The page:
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Bollywood starlet Padukone is counting on this film to help her break into the American market. She’s a serviceable femme fatale, but is far from the most memorable actress to play the archetype.

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It’s Rose who steals the show as the smart-alecky sniper Adele. The epitome of cool, Rose seems right in her element whether she’s handling a rifle or hitting on every woman in sight. McCann, best known as Sandor “The Hound” Clegane on Game of Thrones, puts in an amusing turn as the slightly-unhinged Tennyson. Dobrev plays up the ‘adorkable’ shtick for all it’s worth, but borders on grating as the resident tech geek. Out of Xander’s sidekicks, it’s Wu who makes the least impact as Nicks, who serves no apparent purpose on the team. Each character is introduced with a title card listing their special skills, akin to the ones seen in Suicide Squad. Nicks’ just says he’s “fun to be around”.

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As the no-nonsense boss lady, Collette delivers her many dramatic declarations with gusto, and appears to be having fun being a part of a big, silly action movie, since she doesn’t do those too often. Jaa has his hair dyed blonde and styled into a faux-hawk, and his role is largely comedic. If there’s any big missed opportunity here, it’s that Jaa isn’t given more to do, and that he doesn’t have a fight scene in which he either teams up with or faces off against fellow martial arts expert Yen. Jackson’s reprisal of the Augustus Gibbons role amounts to little more than a cameo, but there are a couple more cameos sure to elicit a reaction from the audience.

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xXx: Return of Xander Cage isn’t particularly original or, god forbid, smart, but it’s good at what it does. Erring on the right side of self-aware without plunging into obnoxious self-parody, this threequel announces “this is silly, and that’s perfectly okay”. If this gang is staying together, bring on xXx IV.

Summary: The rip-roaring third entry in the xXx series put a smile on this reviewer’s face. A big, dumb smile.

RATING: 3.5 out of 5 Stars

Jedd Jong

SPL 2: A Time For Consequences (杀破狼II)

For F*** Magazine

SPL 2: A TIME FOR CONSEQUENCES (杀破狼II)

Director : Soi Cheang
Cast : Tony Jaa, Louis Koo, Wu Jing, Simon Yam, Zhang Jin, Philip Keung, Ken Lo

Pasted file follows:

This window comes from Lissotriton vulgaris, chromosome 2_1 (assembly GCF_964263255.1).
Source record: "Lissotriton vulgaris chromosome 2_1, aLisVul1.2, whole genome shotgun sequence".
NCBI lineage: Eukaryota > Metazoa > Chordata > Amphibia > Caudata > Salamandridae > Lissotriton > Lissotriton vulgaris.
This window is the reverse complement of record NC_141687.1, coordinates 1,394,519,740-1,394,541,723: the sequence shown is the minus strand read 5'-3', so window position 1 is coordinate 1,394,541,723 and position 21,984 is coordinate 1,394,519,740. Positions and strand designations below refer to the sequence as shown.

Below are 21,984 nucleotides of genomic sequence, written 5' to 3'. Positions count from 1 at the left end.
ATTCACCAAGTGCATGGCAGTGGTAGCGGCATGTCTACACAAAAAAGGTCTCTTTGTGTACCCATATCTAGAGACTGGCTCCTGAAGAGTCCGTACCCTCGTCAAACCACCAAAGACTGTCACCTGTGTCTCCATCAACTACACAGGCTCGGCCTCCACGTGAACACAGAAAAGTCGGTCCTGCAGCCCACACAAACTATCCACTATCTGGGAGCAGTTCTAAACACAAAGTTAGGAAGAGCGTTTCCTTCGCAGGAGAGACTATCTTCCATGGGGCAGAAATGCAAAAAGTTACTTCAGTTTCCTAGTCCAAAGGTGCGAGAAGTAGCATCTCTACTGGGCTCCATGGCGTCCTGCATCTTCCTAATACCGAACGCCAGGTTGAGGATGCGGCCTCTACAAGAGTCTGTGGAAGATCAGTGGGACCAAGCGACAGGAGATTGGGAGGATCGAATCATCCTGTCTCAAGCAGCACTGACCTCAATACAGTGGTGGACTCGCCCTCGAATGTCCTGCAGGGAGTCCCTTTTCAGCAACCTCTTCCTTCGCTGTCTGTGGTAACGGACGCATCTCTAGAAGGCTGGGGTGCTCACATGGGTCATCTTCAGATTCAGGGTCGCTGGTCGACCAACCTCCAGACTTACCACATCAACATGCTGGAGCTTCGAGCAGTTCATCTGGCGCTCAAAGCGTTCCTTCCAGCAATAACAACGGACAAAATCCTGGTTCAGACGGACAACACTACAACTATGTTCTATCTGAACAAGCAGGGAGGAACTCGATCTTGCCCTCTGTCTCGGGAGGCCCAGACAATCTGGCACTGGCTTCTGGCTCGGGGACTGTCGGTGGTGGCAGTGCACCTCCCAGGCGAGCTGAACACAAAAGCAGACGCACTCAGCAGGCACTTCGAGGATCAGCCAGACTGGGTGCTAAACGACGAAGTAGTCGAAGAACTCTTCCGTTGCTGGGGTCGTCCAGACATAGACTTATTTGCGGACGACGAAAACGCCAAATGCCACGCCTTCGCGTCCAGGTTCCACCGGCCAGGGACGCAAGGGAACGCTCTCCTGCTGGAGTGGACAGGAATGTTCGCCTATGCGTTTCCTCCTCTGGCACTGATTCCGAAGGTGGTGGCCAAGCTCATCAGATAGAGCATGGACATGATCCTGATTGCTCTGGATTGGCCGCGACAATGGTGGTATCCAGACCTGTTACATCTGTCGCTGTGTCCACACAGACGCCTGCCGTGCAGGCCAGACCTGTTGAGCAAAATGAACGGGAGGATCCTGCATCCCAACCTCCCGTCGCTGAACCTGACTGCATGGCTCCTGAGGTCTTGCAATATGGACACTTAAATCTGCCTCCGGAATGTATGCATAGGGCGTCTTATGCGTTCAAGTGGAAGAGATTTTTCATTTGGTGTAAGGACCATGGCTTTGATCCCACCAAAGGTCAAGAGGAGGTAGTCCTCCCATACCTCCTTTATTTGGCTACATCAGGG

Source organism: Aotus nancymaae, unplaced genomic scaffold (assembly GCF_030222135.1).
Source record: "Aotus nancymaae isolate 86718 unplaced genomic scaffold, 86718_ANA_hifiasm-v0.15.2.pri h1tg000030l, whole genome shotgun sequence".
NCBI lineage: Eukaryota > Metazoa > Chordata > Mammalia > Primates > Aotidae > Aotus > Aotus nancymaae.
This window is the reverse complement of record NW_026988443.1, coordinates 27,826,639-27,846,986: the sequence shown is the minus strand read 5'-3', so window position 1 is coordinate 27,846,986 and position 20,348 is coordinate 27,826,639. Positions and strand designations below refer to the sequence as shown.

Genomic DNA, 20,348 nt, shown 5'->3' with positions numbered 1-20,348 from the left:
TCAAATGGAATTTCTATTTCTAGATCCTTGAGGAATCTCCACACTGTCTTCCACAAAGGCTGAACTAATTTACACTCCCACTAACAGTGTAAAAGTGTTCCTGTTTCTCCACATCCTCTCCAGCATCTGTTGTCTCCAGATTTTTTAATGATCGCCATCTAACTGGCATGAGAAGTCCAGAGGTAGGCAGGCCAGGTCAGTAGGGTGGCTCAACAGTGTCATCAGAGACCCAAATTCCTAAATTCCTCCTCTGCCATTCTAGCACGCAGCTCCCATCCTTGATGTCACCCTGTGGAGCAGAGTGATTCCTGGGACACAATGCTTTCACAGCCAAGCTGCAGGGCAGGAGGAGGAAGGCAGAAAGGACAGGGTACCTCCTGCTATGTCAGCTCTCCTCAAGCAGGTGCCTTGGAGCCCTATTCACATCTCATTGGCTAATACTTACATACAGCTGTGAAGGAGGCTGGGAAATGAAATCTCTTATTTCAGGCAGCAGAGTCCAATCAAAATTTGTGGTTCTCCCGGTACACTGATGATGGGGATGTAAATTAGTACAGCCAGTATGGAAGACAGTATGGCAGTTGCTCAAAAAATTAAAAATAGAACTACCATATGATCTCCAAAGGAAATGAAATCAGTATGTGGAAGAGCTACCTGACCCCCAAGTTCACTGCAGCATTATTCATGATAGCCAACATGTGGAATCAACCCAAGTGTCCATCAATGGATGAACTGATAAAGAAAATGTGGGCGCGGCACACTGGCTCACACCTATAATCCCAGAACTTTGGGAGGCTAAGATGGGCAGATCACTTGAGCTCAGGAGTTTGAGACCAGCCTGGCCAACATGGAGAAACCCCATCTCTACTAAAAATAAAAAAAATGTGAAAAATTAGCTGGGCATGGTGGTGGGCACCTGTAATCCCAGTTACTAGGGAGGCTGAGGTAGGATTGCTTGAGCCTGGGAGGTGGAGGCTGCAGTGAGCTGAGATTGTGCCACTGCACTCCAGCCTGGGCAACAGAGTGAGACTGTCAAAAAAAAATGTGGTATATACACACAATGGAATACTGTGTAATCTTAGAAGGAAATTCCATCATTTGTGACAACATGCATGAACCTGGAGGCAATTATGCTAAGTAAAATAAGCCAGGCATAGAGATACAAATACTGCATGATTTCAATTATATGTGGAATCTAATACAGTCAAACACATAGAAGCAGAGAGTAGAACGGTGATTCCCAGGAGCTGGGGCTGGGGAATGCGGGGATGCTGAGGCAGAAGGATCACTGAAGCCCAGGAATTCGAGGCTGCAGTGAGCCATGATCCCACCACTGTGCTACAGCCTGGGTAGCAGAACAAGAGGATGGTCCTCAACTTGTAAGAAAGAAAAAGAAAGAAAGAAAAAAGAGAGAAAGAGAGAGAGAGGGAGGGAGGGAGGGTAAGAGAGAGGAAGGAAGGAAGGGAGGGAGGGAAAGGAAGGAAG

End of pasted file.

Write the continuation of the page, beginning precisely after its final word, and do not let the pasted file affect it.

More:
Genre : Action/Thriller
Run Time : 120 mins
Opens : 2 July 2015
Rating : NC-16 (Violence and Drug Use)
Tony Jaa has no more time for elephants, only a time for consequences in this Hong Kong-Thai action thriller. Jaa plays Chai, a prison guard whose young daughter Sa is battling leukaemia. An unlikely new prisoner lands in the jail where Chai works: Hong Kong undercover cop Kit (Wu), who has had his cover blown while on the trail of organ trafficking ring kingpin Mr. Hung (Koo). Mr. Hung, himself terminally ill, is in Thailand for a heart transplant to save his life, forcing his younger brother (Jun Kung) to be the donor. Kit’s supervisor and uncle Wah (Yam) tracks his nephew down and travels to Thailand to retrieve him. It turns out that Kit is the only bone marrow match for Sa, so Kit and Chai must become unlikely partners to save their own lives and the life of little Sa as fists and bullets fly.


            SPL 2 is rather confusingly named – it is almost completely unrelated to the 2005 film SPL, starring Donnie Yen and Sammo Hung, even though both Simon Yam and Wu Jing were in the earlier movie too. This is a “spiritual sequel”, i.e. some other script with the “SPL” name slapped onto it. The film’s grammatically-impaired English tagline is “Real action. Real fight.” There are fights aplenty and action director Li Chung Chi choreographs some intense battles, including a shootout at a ferry terminal and a stylish climactic showdown in a pristine high-end medical facility. It is also a boon that Tony Jaa, Wu Jing and Zhang Jin are all highly skilled martial artists in their own right and are able to perform their own fights. Those looking purely for “real fight”, however, will probably come away slightly disappointed at the usage of stylised wirework for several of the sequences.